Beyond its potential impacts on education, connectivity also facilitates other aspects of projects. For example it makes it easier to distribute software updates and enables teachers to informally connect with each other to share experiences and resources. Last but not least such infrastructure can also provide benefits outside of the scope of ICT4E itself, e.g. by providing electricity and Internet-based services to other members of the community where it’s installed.

Charger and non-connected network plug

2. Maintenance has to be a key component of any ICT4E effort. Despite numerous improvements in its maintenance system and more than two years after Uruguay reached full saturation in its public primary school system the project recently reported approximately 46,000 pupils’ machines being out-of-service. IDB’s current report about Una Laptop por Niño also found that 13% of XO laptops have malfunctioned at some point so far. Beyond the associated significant logistical and financial burdens such widespread technical issues likely also play a role in slowing down their acceptance and subsequent classroom use by teachers.

3. Contents and materials covers a broad variety of artifacts such as electronic books, multimedia collections, educational content or software tied to specific curriculum goals, teacher-support materials, etc. Arguably its absence is one of the most widely cited problems when it comes to many ICT4E projects. I think it’s fair to say that both Una Laptop por Niño and Plan Ceibal have recognized the important of such contents and materials and now offer a range of them to pupils and teachers.

Particularly Plan Ceibal is using many different approaches to obtain such contents. These include idea competitions, invitations to companies to develop new or adapt existing software and contents, calls for volunteers to translate Khan Academy videos, etc. Una Laptop por Niño seems to have been more focused on contents developed and curated by the Ministry of Education itself. However due to the very limited Internet connectivity their distribution was a significant challenge which was apparently ultimately overcome by distributing USB drives pre-loaded with a collection of such contents. What these experiences indicate to me is that it’s important to come up with a comprehensive approach to survey existing content, involve many different stakeholders in the adaptation of existing and creation of new materials, and subsequently come up with efficient ways to make them available to pupils and teachers.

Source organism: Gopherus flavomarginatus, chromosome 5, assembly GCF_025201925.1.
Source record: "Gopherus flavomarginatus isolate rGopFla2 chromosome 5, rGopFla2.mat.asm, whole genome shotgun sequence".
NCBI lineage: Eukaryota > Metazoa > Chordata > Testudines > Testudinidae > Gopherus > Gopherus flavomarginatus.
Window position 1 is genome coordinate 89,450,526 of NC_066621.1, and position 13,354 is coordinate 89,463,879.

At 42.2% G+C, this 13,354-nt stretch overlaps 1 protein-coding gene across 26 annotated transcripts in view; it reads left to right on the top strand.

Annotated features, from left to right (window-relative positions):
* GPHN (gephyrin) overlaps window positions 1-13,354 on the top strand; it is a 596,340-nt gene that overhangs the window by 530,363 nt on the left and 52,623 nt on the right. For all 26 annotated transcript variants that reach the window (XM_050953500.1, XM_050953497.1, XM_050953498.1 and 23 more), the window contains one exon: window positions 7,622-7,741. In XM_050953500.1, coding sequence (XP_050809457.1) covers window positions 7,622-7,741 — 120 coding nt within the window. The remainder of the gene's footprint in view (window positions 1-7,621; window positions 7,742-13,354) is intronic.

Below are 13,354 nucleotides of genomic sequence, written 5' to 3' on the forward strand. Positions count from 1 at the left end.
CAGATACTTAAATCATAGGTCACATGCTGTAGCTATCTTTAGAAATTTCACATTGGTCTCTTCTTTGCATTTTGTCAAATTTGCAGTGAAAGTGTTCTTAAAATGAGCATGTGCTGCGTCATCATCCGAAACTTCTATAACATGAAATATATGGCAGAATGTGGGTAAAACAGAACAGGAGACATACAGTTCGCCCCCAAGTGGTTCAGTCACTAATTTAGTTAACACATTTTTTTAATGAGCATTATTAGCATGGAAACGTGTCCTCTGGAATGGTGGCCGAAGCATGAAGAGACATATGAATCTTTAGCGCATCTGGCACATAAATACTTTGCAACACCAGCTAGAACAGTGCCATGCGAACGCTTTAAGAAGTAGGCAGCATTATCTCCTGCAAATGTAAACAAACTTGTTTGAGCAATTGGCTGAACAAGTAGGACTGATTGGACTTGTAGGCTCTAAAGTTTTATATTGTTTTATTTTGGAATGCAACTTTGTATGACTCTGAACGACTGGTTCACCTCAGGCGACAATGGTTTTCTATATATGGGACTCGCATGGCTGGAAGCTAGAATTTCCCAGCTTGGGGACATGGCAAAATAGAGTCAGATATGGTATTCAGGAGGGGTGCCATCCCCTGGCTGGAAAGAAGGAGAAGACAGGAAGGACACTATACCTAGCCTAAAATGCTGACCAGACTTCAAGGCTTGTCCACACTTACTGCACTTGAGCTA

4. Community inclusion is one area where Plan Ceibal seems to be in quite a unique and exceptionally good position when it comes to 1-to-1 initiatives. Outside of the government-run official project there are now at least half a dozen well established organizations and communities which are closely involved in many related activities. These include the installation of network access in rural parts of Uruguay, the development of open source education software, the involvement of students and faculty of Uruguay’s largest university, the organization of information meetings for parents and all manners of logistical support, etc.

It’s many of these seemingly small efforts, which lead to the buy-in of key stakeholders such as parents, teachers, and school administrators. Informally organized groups of people or small organizations can thereby often address specific needs, which can’t be easily met by more traditionally organized entities such as Ministries of Education. As such it is important that these established organizations allow and ideally support community-based participation and involvement in ICT4E projects.

5. Teacher training is a topic which is particularly hotly debated in the context of OLPC. This is mostly due to the fact that the project is generally considered to having been very focused on children and thereby sometimes ignoring the key role that teachers play in learning. As I wrote about Plan Ceibal back in 2010:

“While not having been able to completely solve this puzzle yet Uruguay’s experiences do point to what a suitable solution could look like:

  • Training that takes place before the laptops are handed out combined with in-service training and in-classroom support
  • Training components that take place in both physical and virtual environments
  • Training that is really focused on how to use the laptop for learning rather than spending too much time on simply learning how to use a particular application
  • Creating suitable spaces for teachers to exchange ideas, experiences, and materials they made while using the laptops
  • Inclusion of training of methods and abilities required for using connected digital tools in schools in the education of future generations of teachers”

Similarly the findings from IDB’s current evaluation report about Peru provide important indications about additional aspects to be aware of, e.g. the high turnover rate of teachers.

6. Evaluation and associated monitoring efforts are in many ways what enable ICT4E projects to address the other five criteria. As such it’s also clear that they mustn’t be an afterthought but rather have to be considered in the earliest planning stages of any implementation. A specific example is the collection of baseline data in order to subsequently form the basis for impact evaluations.

IDB’s Una Laptop por Niño evaluation uses the traditional treatment/control groups approach but as Uruguay’s public primary school system has been saturated with laptops this is no longer possible there. In some ways this is probably a good problem to have, however it also makes it harder to separate Plan Ceibal’s impact from other developments in its school system and larger society.

More M&E of all types is needed

Overall there’s no doubt in my mind that there’s much to be learned from these two OLPC implementations. However as indicated earlier it seems to me that not enough is being done to document, evaluate, discuss, and reflect upon what’s happening in the many OLPC, 1-to-1, and other ICT4E projects around the world.

Doing this would help in two important ways: Learning how to do things right. And maybe even more importantly: How to avoid making mistakes which others have already made before – what Alan Kay once referred to as “reinventing the flat tire”.